The Unitarian Universalist Service Committee advances human rights through grassroots collaborations.
Remembering Lessons from the Holocaust to Overcome the Rohingya Genocide
By UUSC Staff on January 27, 2020
As we enter 2020 and acknowledge the historic 80-year anniversary of UUSC’s founding, we want to pay respects to International Holocaust Remembrance Day on January 27. This day is a day of observance to honor the lives of the six million Jewish people who were victims of a horrendous genocide during World War II. News of this genocide in the 1940s was the impetus for Waitstill and Martha Sharp to bravely devote their lives to saving European Jews and ultimately served as the genesis of UUSC.
Sadly, 80 years later, we’re still seeing horrific acts of genocide, and, staying true to the spirit of our founders, UUSC and its members have mobilized to bear witness, provide aid, and flank those suffering from injustice, this time in Burma (officially known as Myanmar).
In a historic and unanimous decision at The Hague on January 23, the International Court of Justice (ICJ) issued an injunction against the Burmese government and military to take concrete measures to prevent and effectively halt genocidal actions against the long-persecuted Muslim Rohingya minority. The imposition of provisional measures included the requirements to not only prevent the killing and physical and mental harm of the Rohingya people, but also to stop deliberate attempts to destroy the group through egregious policies and actions, such as the prevention of births.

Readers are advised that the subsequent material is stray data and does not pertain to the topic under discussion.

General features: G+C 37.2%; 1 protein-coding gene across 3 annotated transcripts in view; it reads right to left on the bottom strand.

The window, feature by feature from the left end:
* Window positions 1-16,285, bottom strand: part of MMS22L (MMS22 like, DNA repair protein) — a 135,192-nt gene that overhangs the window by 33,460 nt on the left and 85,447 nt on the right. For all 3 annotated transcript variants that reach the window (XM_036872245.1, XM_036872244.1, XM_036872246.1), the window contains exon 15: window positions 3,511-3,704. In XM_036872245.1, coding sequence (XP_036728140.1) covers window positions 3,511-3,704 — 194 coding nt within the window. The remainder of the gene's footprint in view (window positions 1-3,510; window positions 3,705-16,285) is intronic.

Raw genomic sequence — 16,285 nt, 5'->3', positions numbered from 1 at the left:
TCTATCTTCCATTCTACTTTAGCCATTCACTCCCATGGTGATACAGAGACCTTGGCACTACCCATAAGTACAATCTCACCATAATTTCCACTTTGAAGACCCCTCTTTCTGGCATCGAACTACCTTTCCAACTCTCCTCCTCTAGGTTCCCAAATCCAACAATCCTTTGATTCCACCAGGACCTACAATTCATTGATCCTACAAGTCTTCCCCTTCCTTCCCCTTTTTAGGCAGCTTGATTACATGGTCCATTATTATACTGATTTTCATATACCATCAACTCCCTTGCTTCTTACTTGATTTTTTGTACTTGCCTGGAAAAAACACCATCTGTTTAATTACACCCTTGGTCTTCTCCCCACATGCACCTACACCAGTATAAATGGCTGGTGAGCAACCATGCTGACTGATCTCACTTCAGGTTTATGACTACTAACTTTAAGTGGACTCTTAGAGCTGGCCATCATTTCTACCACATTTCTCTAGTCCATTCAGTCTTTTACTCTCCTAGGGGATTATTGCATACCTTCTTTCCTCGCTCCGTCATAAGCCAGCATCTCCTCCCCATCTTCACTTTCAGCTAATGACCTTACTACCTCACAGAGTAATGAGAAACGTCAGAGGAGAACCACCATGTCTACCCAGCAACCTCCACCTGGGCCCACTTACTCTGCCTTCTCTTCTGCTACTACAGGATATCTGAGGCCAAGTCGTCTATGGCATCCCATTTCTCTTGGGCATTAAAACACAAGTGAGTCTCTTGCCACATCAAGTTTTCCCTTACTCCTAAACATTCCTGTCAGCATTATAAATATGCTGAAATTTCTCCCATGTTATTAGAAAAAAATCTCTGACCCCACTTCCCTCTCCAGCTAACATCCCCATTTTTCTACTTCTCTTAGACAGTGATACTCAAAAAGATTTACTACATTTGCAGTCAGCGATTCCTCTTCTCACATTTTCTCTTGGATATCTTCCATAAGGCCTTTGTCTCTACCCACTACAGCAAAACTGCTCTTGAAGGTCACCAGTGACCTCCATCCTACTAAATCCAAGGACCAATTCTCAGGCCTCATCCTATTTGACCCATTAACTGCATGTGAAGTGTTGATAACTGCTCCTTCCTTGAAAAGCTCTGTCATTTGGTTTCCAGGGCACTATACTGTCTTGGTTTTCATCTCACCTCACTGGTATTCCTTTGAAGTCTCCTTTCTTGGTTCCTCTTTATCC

The ICJ’s order further requires that Burma also report on its compliance to genocide prevention on a regular timeline throughout the lifespan of the legal case, which could take years to fully adjudicate. Notably, the ICJ’s decision also affirmed The Gambia’s argument of its right to uphold its own state obligations to prevent the crime of genocide and to act on its human rights principles by bringing the case forward to the world’s highest court, thus confirming for the first time the court’s jurisdiction to hear cases between two non-warring states under the 1948 Genocide Convention.
The larger point in question—whether the Burmese government has actually failed to uphold its obligations under the Genocide Convention, or whether genocide has effectively occurred—has yet to be determined, but the unprecedented and momentous acknowledgement of the “real and imminent risk of irreparable prejudice” has no doubt served as a clarion call for justice and accountability.
For many in the Rohingya community, this decision is the first concrete step on a long path to justice. More than one million Rohingya refugees still languish in Bangladesh in the world’s largest refugee camp, and nearly half a million others face ongoing violence and persecution as they remain in apartheid-like conditions in Burma. Grassroots communities’ engagement with and understanding of justice requires a holistic approach—including transitional and transformative justice programs—that international justice processes simply don’t address. With the ICJ’s legally binding ruling against Burma, timing is critical to support and mobilize the Rohingya community to understand these justice procedures, participate actively in them, and to ultimately guide the policy and development decisions that will determine the community’s long-term fate at every level.